Science and Technology

Intelligence analysis seniors take a crack at improving U.S. banking


by Eric Gorton

 

Devising strategies to increase the competitiveness of U.S. banks is kind of a big task, and four seniors in JMU's intelligence analysis program are getting a taste of just how complex that task is as they work on their capstone project.

The team of Christine Choi, Karlyn Galante, Garrett Hughes and Mia Piccininni is one of 20 groups of IA seniors working on capstone projects that they will present Friday, April 17 during the annual integrated science and technology senior capstone event.

The capstone exercise gives the students "as close to a real-world experience as we can give them while still staying in the classroom," said Dr. Stephen Marrin, an associate professor of integrated science and technology who teaches one of two sections of the class.

Choi said her group is looking at trends "that we think will continue into the future and we'll try to create some scenarios as to some ways banks can improve their services or address issues that they may be facing, to improve their overall business plan."

In the fall, the students took IA440 and came up with proposals for their projects. This semester they are taking IA450 and implementing those plans.

Choi, Galante, Hughes and Piccininni chose their topic from a list of potential projects submitted by a number of professionals and organizations working in the IA field. Marrin, who has worked as an analyst for the CIA and the Government Accountability Office and has been teaching intelligence studies for nearly 10 years, asked a number of his contacts to submit the proposals, which were made available to students in both Marrin's class and a class taught by Dr. Jeff Tang.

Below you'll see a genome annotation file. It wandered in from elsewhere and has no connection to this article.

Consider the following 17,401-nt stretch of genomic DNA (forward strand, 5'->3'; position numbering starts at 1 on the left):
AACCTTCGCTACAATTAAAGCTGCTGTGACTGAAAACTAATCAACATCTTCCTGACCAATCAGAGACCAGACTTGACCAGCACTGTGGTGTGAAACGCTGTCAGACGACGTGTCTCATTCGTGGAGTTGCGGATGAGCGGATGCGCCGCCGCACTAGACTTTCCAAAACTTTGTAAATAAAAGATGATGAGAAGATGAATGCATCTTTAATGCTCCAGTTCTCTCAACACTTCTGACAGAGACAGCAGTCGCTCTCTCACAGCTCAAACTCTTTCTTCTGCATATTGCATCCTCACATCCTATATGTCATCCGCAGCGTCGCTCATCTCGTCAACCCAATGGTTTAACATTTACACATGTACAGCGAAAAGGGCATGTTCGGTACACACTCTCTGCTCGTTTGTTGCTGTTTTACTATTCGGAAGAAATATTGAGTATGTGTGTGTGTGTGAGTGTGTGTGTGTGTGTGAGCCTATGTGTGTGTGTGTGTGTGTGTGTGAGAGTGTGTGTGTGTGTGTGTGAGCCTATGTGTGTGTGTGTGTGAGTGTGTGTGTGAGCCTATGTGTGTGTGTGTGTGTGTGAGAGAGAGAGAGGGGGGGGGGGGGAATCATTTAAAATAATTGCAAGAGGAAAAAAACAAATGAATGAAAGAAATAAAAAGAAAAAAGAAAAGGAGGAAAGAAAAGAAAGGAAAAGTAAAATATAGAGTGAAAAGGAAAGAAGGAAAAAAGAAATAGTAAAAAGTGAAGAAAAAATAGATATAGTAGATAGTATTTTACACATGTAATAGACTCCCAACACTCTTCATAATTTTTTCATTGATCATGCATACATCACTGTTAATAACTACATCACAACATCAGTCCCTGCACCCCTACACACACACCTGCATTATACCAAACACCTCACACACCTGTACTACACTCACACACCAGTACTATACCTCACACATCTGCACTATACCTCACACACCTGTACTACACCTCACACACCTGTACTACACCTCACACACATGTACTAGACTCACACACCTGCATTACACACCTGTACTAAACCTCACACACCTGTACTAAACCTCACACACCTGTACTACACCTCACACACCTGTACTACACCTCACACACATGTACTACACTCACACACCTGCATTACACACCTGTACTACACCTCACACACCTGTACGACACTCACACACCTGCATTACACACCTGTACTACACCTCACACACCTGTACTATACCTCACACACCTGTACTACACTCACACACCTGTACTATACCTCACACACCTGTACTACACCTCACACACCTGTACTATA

The banking proposal was one of 10 topics suggested by Toffler Associates, a privately held executive advisory and strategy consultancy based in Reston.

"What's unique about having a sponsored topic is that Toffler is able to reach out to their contacts and set us up" with banking industry experts, Piccininni said.

Other teams are working on projects suggested by Dr. Barry A. Zulauf, a faculty member at the National Intelligence University; and by a government agency.

Choi said her group is looking at trends "that we think will continue into the future and we'll try to create some scenarios as to some ways banks can improve their services or address issues that they may be facing, to improve their overall business plan."

Improving security is part of the focus, but so are strategies involving political, social, economic and technological trends and issues. Narrowing the scope of the project was one of the challenges that Toffler employees helped with. "We had so many ideas and we finally decided we're going to focus on this," Galante said.

The students also are working with Dr. Mike Deaton, a professor of integrated science and technology who is the methodology adviser, and Dr. Kurt Schick, director of the Learning Resource Centers, who is providing professional writing training.

"There are a lot of pieces in this," Marrin said. "If you think of the IA440 and IA450 classes together, you have knowledge and you have project/proposal development and then you have writing and project implementation and delivery. So educationally speaking, it's quite ambitious."

The ISAT senior capstone event provides a public forum for seniors to showcase the knowledge, skills and hands-on experience they have learned during their time in ISAT. The event will take place from 9 a.m. to 5 p.m. in the ISAT/CS and HHS buildings.

Published April 15, 2015

Published: Wednesday, April 15, 2015

Last Updated: Thursday, October 20, 2016

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